MANHATTAN (PIX11) — From meat and produce, to cheese, eggs and milk, do how you know how clean your grocery store is?
An undercover investigation by PIX11 News revealed the city’s filthiest grocers, exploring all five boroughs and the markets that failed their state health inspections over the course of a year.
- Resources: Read your store’s failing inspection report (Follow the link and select item No. 15)
The state worked for months to give us those 5,000 pages of reports, which led us to your grocery aisles equipped with an undercover camera.
We found disgusting, unsafe and filthy conditions that easily could make your family sick.
- Part 2: Dirty NYC grocers have no real impetus to clean up their act, expert says
- Part 3: Dead rats, live bugs repeatedly found at popular NYC pharmacy chains
Whole Foods boasts a wholesome reputation, based on its plethora of organic offerings. But what state inspectors found was anything but tasty.
In the most recent reports available to us, their New York City stores failed eight inspections in a one-year period.
PIX11’s cameras found mouse droppings in the bakery and beer sections at the Whole Foods in Columbus Circle.
They were also cited for keeping foods on the breakfast buffet and custom toppings at the pizza station at the wrong temperatures. Inspectors counted up live flies and found dried food residues and grime near the meat work area.
They were fined $1,200 for the violations.
Food sanitation expert Peter DeLucia, the assistant commissioner of Westchester County’s Department of Health, says too often grocers have their priorities wrong.
“The establishment isn’t doing its job and what happens a lot of the time is their number one priority is selling food,” DeLucia said. “It’s not public health or public health protection.”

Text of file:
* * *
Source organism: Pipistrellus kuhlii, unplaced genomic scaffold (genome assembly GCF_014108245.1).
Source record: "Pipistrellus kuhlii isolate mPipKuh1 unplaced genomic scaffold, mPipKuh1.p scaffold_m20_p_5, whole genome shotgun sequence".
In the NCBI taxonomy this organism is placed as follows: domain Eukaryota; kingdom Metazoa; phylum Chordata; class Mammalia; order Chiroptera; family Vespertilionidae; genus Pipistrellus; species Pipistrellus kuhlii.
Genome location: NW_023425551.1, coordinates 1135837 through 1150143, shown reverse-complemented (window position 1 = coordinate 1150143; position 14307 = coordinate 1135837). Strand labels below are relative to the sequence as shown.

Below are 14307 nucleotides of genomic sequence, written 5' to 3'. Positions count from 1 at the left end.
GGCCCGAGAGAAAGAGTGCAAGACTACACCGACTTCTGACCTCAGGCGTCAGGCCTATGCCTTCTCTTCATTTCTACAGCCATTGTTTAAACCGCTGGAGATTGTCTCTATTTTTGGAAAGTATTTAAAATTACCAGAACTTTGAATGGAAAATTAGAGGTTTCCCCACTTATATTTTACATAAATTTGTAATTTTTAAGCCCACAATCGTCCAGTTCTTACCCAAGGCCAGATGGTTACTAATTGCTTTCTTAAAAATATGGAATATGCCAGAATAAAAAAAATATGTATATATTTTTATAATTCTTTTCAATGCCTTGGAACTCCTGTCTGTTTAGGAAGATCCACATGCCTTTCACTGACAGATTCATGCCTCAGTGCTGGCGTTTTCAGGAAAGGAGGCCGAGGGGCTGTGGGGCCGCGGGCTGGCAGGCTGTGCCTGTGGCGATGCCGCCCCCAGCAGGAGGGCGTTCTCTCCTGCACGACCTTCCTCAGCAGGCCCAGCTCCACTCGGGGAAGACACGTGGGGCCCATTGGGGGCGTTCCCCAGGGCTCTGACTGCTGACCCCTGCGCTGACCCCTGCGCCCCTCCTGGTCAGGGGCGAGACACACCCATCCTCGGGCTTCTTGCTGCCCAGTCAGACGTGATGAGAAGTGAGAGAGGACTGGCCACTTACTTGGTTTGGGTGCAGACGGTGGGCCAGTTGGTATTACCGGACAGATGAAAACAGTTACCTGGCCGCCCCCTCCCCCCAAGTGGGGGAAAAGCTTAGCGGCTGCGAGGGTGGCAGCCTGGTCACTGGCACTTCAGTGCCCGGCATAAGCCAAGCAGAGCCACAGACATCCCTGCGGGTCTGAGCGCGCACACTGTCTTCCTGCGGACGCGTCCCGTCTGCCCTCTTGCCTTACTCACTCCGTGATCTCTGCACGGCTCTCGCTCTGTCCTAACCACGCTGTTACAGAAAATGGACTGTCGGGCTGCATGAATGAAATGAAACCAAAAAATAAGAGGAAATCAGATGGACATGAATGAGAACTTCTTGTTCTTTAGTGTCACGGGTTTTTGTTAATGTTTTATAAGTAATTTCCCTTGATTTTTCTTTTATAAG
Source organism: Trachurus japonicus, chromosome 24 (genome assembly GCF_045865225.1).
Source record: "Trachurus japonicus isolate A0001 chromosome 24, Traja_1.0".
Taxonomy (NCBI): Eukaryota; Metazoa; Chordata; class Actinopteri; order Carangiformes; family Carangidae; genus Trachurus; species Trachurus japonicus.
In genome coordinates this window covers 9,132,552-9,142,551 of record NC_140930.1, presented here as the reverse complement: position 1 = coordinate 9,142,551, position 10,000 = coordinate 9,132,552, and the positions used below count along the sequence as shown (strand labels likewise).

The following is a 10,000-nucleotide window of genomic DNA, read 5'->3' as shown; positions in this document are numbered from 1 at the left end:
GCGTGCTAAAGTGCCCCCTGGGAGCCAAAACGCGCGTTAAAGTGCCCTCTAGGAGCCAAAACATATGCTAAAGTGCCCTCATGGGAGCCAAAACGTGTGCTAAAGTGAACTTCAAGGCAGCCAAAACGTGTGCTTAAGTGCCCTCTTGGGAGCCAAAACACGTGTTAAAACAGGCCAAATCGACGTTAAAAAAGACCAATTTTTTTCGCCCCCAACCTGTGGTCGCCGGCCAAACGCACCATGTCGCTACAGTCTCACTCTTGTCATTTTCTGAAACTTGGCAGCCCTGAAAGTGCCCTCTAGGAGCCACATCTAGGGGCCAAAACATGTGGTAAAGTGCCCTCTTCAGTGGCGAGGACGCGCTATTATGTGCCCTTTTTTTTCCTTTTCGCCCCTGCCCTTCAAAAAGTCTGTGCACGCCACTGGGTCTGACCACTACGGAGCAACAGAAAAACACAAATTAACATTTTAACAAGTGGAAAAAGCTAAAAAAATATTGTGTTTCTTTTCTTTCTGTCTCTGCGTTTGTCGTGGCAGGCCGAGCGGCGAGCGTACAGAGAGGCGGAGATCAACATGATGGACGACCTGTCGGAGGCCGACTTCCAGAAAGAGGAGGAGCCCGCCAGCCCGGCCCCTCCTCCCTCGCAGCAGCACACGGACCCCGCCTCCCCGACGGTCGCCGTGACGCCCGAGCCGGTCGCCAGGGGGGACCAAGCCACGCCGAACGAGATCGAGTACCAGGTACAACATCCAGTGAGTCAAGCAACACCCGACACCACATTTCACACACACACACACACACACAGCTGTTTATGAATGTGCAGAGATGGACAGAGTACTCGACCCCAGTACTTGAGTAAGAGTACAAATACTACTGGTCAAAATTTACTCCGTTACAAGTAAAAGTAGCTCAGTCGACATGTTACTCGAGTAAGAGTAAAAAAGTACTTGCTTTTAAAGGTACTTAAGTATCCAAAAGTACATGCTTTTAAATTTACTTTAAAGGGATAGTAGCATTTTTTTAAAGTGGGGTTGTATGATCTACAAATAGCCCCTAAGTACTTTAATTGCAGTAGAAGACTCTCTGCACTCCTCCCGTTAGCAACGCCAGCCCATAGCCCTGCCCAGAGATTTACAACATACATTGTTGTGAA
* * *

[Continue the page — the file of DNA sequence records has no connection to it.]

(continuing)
No manager was available at the Columbus Circle grocery store and Whole Foods declined to provide any statement to PIX11 News.
And Whole Foods isn’t the only violator in New York City.
Markets in all five boroughs were fined for selling dangerous food. This year alone, owners have been hit with more than 3,000 fines.
But despite how dangerous these conditions can be for your family, inspectors sought to close a miniscule number — just five stores. Violations included mouse and rat droppings.
“Mice can carry a plethora of different diseases,” DeLucia said. “Serious diseases that can affect you and put you in the hospital.”
Inspectors found flies, insects and roaches.
“They can cause asthma the droppings and they are a sign of a filthy place,” DeLucia said.
In Brooklyn, PIX11 investigated one of the borough’s worst offenders. Key Food, with stores in all the five boroughs, had a disturbing trend.
The chain not only failed 31 inspections in a year, but state inspectors counted up mouse droppings and found more than 2,500 of them.
The East New York store on Rockaway Avenue failed three times in a row, paying $2,400 in fines, but was always allowed to stay open in a neighborhood with few other market options.
Not even two customer complaints to the state about spoiled meat and another that milk purchased there “tasted like chemicals” was enough to close them.
From nesting mice to buzzing flies, mice snacking on food in the flour aisle to hot wings that could give someone a case of food poisoning, we brought in our undercover cameras to see for ourselves.
We quickly found customers clustered around the meat case, upset over the safety of what the store was selling.
“It’s probably old recycled chicken that’s what they’re doing,” one customer said. “I bought a piece of meat, went home something stinking and I’m like, oh my God, I just bought it.”
In all, inspectors fined Key Food for mouse and rat droppings, a mouse nest and two mouse carcasses in the deli, live flies buzzing the produce area and deli and dead roaches in the basement, two dead mice, rice, flour and bread mix that had been gnawed by rodents that had to be thrown out because it’s unsafe for customers, and chicken wings held at temperatures so dangerous that inspectors demanded they be destroyed on the spot.
A manager at the Key Food said he didn’t “know anything about that” but pointed out that the shop passed its latest inspection.
Shoppers we talked to said it’s their long track record of three failed inspections that worries them.
“I bought a loaf of bread here once and the cashier showed me the rodents had been gnawing on it,” said Richard Dove, of Brownsville. “I didn’t even notice and was about to take it home.”
Food expert DeLucia said these filthy conditions can all lead to one terrible fate for customers: “You’re gonna wind up getting sick.”